“These are very difficult times for human rights and human rights defenders,” says Patrick Earle, Executive Director of the Diplomacy Training Program (DTP), an independent non-profit organisation that uses education and training to advance human rights in the Asia Pacific.
Promoting human dignity, protecting human rights
Earle lists nationalism, racism, religious intolerance and economic insecurity as some of the forces that are undermining human rights in 2020.
“There is tightening space for civil society, more authoritarian and populist governments and more risks for the courageous individuals and organisations that call out corruption, protect the environment, defend democracy, criticise government policies and highlight the rights of the marginalised and exploited,” Earle says.
Established in 1989 by José Ramos-Horta, Nobel Laureate and former President of Timor Leste, and Emeritus Professor Garth Nettheim, the Diplomacy Training Program (DTP) has provided training to more than 3000 community advocates and human rights defenders.
The impacts of DTP’s work are many. In 2019 the program received the 2019 Asia Democracy and Human Rights Award for its 30 years of service in building human rights knowledge, skills and networks, with alumni in more than 50 countries.
“Our alumni are now Human Rights Commissioners in Afghanistan, the Philippines, Indonesia and Malaysia, and other alumni have received awards for their work for human rights and democracy, to end trafficking in women and children, to stop torture,” Earle explains.
“DTP alumni have established new networks on business and human rights in the Pacific and in PNG and we have broken new ground in linking advocates in the Middle-East and Asia to work together to promote the rights of migrant workers and to end modern day slavery.”
The multiplier effect
Jim Hart, from the Hart Line Fund, a sub-fund of Australian Communities Foundation, has been supporting the Diplomacy Training Program since 2006 after he heard about DTP’s human rights network building at an event with Jose Ramos Horta and Patrick Earle.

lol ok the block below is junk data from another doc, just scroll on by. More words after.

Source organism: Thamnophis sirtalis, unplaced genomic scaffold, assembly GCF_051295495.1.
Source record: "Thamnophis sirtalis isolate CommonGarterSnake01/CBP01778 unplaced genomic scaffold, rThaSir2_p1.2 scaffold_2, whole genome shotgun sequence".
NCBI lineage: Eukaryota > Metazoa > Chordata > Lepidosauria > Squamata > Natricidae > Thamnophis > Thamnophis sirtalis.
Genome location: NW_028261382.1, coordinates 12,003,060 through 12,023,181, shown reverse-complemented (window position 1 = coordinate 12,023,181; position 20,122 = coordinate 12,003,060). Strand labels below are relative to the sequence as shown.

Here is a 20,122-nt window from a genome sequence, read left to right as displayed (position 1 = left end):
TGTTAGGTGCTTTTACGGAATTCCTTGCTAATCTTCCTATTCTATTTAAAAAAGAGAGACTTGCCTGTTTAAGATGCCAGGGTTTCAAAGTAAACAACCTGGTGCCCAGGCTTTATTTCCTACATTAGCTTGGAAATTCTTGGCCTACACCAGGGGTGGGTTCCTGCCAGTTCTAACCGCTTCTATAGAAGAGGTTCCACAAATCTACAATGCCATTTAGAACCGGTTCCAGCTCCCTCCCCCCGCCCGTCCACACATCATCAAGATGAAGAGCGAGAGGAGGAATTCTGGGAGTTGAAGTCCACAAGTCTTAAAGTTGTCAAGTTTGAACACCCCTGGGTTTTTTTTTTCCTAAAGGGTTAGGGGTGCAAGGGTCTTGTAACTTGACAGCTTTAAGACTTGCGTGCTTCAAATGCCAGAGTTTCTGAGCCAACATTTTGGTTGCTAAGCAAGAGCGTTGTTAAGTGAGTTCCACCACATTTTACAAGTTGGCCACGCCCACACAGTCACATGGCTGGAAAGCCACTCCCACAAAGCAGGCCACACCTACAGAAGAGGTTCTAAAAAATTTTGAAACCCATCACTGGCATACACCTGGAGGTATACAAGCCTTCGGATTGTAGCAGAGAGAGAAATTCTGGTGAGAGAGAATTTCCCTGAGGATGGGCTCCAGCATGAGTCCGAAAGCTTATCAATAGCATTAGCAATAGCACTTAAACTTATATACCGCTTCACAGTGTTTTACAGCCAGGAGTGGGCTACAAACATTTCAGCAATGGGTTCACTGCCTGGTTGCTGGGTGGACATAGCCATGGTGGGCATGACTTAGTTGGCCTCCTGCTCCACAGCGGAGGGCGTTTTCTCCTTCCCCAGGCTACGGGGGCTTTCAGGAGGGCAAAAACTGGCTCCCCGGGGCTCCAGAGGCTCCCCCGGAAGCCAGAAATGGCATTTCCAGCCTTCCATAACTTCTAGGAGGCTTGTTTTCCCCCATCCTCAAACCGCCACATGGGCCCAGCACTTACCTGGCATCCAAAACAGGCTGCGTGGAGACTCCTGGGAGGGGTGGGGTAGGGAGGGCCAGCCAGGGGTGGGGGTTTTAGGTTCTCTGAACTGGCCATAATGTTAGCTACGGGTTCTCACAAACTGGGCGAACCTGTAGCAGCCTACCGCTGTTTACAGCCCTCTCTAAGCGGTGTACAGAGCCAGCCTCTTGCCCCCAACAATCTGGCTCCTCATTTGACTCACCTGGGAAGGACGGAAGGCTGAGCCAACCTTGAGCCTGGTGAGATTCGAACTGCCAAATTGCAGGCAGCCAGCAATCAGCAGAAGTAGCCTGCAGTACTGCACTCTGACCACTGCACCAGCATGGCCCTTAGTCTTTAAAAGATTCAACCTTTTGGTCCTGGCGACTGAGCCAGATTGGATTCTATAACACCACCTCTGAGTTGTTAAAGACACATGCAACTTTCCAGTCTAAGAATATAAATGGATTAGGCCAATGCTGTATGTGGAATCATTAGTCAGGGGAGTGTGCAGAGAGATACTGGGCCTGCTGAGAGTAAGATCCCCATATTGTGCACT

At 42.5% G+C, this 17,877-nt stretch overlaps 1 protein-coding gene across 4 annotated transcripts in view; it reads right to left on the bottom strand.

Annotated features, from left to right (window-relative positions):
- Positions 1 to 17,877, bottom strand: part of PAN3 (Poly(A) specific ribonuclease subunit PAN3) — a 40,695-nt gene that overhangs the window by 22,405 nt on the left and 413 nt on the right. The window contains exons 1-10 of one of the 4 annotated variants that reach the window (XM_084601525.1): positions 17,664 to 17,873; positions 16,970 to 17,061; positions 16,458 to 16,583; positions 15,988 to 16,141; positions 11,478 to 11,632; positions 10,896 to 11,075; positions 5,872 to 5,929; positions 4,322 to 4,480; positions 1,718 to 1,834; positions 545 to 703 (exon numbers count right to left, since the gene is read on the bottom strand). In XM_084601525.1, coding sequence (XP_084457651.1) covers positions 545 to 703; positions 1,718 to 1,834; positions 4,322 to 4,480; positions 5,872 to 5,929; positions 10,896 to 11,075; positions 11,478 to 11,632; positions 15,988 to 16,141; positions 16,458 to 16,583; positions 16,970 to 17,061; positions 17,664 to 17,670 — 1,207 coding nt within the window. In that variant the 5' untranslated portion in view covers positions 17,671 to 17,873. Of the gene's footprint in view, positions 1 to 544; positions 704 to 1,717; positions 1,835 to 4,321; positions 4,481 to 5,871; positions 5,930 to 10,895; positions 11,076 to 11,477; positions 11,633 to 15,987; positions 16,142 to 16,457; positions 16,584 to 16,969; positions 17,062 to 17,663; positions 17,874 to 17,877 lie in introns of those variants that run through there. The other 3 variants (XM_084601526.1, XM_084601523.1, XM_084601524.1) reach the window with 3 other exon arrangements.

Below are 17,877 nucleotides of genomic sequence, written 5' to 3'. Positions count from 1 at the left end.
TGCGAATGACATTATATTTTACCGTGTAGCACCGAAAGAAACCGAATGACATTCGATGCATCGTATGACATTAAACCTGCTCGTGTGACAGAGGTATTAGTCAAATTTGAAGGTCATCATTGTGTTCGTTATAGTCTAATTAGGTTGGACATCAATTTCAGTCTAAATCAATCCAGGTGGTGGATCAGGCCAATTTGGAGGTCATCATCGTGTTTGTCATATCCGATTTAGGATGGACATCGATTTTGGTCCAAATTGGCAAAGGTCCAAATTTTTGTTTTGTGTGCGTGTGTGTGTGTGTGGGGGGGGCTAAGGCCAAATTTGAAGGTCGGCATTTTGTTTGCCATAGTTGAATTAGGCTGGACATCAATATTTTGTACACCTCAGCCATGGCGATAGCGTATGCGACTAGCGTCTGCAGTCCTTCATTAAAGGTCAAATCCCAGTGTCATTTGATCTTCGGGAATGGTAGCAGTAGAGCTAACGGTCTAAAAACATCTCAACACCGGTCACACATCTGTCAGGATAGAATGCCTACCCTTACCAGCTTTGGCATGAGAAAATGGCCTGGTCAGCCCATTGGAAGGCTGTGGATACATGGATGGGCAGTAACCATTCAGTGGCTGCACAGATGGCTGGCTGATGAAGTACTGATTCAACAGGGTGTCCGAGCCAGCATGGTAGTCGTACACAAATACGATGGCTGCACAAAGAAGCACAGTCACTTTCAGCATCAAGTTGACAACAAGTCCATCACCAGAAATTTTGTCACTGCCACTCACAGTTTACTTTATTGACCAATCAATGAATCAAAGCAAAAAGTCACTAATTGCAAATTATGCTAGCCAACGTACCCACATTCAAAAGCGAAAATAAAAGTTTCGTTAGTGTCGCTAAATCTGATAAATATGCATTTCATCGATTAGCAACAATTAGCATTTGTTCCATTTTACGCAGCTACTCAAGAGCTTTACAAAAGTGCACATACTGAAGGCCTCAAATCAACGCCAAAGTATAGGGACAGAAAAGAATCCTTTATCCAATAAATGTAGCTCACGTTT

“DTP tackles human rights abuses through education not confrontation,” Hart says.
“By giving individuals the knowledge about human rights and the advocacy skills to defend those rights, DTP has trained thousands of human rights defenders to help their communities take appropriate action. As more and more people become trained and share their skills the effect is multiplied and there is now a network of thousands of human rights defenders throughout Asia and the Pacific who work both locally and in collaboration with each other to oppose human rights abuses.”
After supporting DTP for 14 years, Hart says the organisation’s greatest limitation is “that it is severely under-resourced.”
“Greater philanthropic support would not only provide direct assistance but would also help leverage greater funding from government and other sources,” Hart says.
“It also shows communities and human rights defenders in the Asia-Pacific that Australians do feel connected to the region, and do care about human rights, and this also matters.”
Not only does philanthropic support make it possible for DTP to provide training to human rights defenders, Earle says it also qualifies the organisation for funding from the Australian Government and enables the use of pro bono support from leading trainers.
DTP receives funding through the Department of Foreign Affairs’ Australian NGO Cooperation Program which effectively provides $3 to DTP for every $1 raised from the Australian community.
Despite the countless threats to human rights across the globe, Earle is encouraged by the incremental progress being made, particularly in the Asia Pacific, but warns this is no time for complacency.
“There are vibrant movements for change – on disability and on gender – there are more international standards on human rights than ever – recognising the rights of Indigenous peoples and the responsibilities of business,” he says.
“There are the sustainable development goals and global agreements on refugees and migrants. These can be powerful tools, but the challenge is in implementation.
“Right now, we have a greater focus on the Pacific, where climate change is having the most profound impacts on lives and exploitation of natural resources is accelerating with negative impacts on local communities.”